All of these make sense to me except for Option B. To get the full benefit of peel-and-stick membrane, it needs to be bonded directly to the roof deck. The only benefit of placing it over a layer of felt is that it is easier to remove 20-30 years later when reroofing. Also, Option C is suspect unless you are using a weatherproof sheathing such as the Zip System.
All of your proposals meet the building code, but not all meet the requirements of the insurance industry. In particular, Proposal #2 seems to place the peel-and-stick membrane above the base sheet.
It sounds like your roof contains both flat and sloped sections, which are handled differently in these quotes. There are a lot of moving parts here, so apples-to-apples comparisons are difficult. Also, there are dozens, if not hundreds, of underlayment systems on the market now and many use proprietary materials. Most synthetic and modified-bitumen (rubberized asphalt) products do not have national standards, adding to the difficulty in comparing products.
Two of your proposals fasten the tiles with foam adhesive. In general, two-part foam adhesives, like the one proposed, provide better hold-down strength than nails or screws. It also eliminates nail holes in the underlayment and provides a cushion that helps prevent tile breakage from walking on the roof. One-part foams are sometimes combined with nails or screws for a hybrid approach with similar performance at less cost.
So let’s break it down:
Proposal 1 is a hot-mop system with all new flashings and two-part foam tile attachment. Hot mop underlayment is the traditional approach in Florida. This uses a mineral-surface cap sheet, which adds to the durability. If done well, these systems are durable and easy to repair if a leak forms. However, a high-quality peel-and-stick underlayment that is rated for high temperatures will probably outlast hot mop. The option for a white mineral surface on the flat portion might increase its longevity (compared to standard hot mop) and should reduce your cooling load somewhat. Adding seam tape is a belt-and-suspenders approach. However, if water has reached the wood sheathing layer, I don’t think the tape will provide much benefit as you can expect delamination or decay in the wood and failure of the tape. Also, peel-and-stick in the valleys would be a worthwhile addition to this approach.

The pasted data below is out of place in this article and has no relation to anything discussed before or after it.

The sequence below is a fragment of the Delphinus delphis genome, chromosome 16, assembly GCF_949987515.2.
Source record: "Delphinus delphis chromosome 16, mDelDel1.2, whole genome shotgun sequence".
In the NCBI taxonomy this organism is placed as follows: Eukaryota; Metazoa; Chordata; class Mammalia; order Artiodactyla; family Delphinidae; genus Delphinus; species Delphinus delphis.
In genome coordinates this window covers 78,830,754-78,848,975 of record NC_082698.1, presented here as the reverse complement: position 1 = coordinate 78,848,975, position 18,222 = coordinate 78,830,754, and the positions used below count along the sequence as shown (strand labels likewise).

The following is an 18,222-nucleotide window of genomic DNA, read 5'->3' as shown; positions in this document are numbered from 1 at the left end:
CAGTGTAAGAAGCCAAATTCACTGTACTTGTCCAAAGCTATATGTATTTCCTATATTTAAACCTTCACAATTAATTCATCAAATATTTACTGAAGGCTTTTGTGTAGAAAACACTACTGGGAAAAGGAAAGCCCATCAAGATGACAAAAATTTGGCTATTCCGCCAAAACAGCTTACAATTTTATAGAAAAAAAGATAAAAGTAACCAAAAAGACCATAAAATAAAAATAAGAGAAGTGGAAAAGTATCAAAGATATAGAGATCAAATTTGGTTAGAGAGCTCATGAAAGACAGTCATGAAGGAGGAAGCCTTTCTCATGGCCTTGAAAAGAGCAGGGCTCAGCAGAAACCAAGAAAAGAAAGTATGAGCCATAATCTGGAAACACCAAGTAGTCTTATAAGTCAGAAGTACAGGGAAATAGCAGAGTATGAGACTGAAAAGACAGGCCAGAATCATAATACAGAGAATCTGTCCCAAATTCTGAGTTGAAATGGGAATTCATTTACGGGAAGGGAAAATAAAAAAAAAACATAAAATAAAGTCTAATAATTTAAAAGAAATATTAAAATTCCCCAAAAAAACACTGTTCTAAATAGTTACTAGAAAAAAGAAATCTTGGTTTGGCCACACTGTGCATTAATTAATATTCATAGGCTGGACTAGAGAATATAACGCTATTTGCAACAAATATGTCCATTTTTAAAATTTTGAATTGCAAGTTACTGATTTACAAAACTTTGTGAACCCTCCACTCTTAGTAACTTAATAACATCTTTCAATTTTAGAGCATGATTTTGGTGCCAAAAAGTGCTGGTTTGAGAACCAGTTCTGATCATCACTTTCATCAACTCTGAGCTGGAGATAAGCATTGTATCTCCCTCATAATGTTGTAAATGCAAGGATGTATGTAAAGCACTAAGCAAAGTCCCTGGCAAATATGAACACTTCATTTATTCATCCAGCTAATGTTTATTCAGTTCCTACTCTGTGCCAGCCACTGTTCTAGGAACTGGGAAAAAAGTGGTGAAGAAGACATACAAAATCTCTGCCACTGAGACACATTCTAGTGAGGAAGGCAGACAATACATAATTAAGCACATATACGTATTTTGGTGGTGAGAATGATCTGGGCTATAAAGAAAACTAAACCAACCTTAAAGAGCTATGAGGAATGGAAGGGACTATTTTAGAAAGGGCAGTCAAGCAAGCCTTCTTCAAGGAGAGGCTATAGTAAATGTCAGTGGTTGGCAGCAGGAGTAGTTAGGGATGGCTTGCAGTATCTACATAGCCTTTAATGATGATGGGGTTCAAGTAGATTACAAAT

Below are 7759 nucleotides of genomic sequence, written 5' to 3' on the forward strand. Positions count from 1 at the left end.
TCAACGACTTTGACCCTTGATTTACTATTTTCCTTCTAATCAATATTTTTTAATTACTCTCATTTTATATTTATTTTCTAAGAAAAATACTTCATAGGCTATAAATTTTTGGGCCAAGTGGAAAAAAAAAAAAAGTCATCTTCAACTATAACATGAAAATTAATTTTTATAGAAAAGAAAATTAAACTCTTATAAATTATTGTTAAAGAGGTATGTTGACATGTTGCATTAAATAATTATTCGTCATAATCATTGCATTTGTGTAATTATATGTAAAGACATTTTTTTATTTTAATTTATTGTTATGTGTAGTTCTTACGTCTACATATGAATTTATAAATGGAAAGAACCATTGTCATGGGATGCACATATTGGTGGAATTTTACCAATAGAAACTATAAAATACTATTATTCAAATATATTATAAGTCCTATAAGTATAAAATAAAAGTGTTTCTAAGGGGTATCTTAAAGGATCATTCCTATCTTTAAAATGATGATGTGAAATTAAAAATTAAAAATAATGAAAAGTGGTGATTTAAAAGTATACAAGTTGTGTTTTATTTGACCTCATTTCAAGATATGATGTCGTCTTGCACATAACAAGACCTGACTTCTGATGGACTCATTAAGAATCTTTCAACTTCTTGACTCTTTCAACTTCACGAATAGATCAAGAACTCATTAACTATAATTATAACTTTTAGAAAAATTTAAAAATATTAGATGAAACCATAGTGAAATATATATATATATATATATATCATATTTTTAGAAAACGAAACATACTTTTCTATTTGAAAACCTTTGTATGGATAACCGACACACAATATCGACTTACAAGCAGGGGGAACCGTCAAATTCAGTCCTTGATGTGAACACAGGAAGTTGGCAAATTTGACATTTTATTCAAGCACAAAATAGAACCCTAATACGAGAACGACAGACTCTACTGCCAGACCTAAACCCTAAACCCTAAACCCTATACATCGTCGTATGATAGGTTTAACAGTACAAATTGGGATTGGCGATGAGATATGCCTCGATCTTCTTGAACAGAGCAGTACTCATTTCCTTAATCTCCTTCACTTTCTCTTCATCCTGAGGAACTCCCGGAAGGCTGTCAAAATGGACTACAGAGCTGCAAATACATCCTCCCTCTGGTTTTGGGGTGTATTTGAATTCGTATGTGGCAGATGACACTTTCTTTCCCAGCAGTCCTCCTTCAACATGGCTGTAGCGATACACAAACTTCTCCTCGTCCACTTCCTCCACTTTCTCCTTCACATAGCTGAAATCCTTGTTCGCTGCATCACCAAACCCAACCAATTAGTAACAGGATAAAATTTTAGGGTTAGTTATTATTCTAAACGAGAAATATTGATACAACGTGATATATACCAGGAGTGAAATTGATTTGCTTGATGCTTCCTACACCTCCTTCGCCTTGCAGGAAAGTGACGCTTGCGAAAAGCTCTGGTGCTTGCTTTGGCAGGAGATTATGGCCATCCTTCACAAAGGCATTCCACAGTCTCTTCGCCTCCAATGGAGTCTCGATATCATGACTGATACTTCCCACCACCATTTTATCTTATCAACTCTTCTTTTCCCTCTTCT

Proposal 2 places the peel-and-stick membrane over the base sheet. I’m not a big fan of this approach, and neither is the Florida insurance industry as far as I know. Also, it’s not clear what the top layer (cap sheet) is on the flat area. Standard peel-and-stick is not a roofing surface as it will degrade under long-term exposure to UV.
Proposal 3 uses self-adhered underlayment (good), double layers in the valleys (very good) and a 3-ply self-adhered system of the flat areas. With peel-and-stick systems, it’s best to go with a proven product such as Grace Ice & Water Shield or Certainteed WinterGuard, preferable the high-temperature (HT) version. Also make sure the deck surface is clean and dry (and primed if the roof deck is OSB).
The flat area uses one of many newer systems competing for the flat roof market. I’m not sure exactly what this is, but would want more information on the system, manufacturer, guarantee, and track record. How long has it been on the market and how many roofs has the contractor installed? What does he like about the system? Any downsides? Also, this proposal wants to re-use wall flashings. Unless they are in excellent condition, this is risky. However, they can be expensive to replace in a stucco wall.
For my money, the best material for flat and low-slope roofs is EPDM. Done properly, it will far outlast any other material – typically 40 years or longer. PVC has similar characteristics but is less commonly used on residential projects.
Finally, with any roofing product and system, the installation is at least as important as the materials. So choose an experienced contractor with a sterling reputation, a long track record in the area, and a strong written warranty. For the most part, you won’t see the little details that make the difference between a 10-year and 20+ year roof.
– Steve Bliss, BuildingAdvisor.com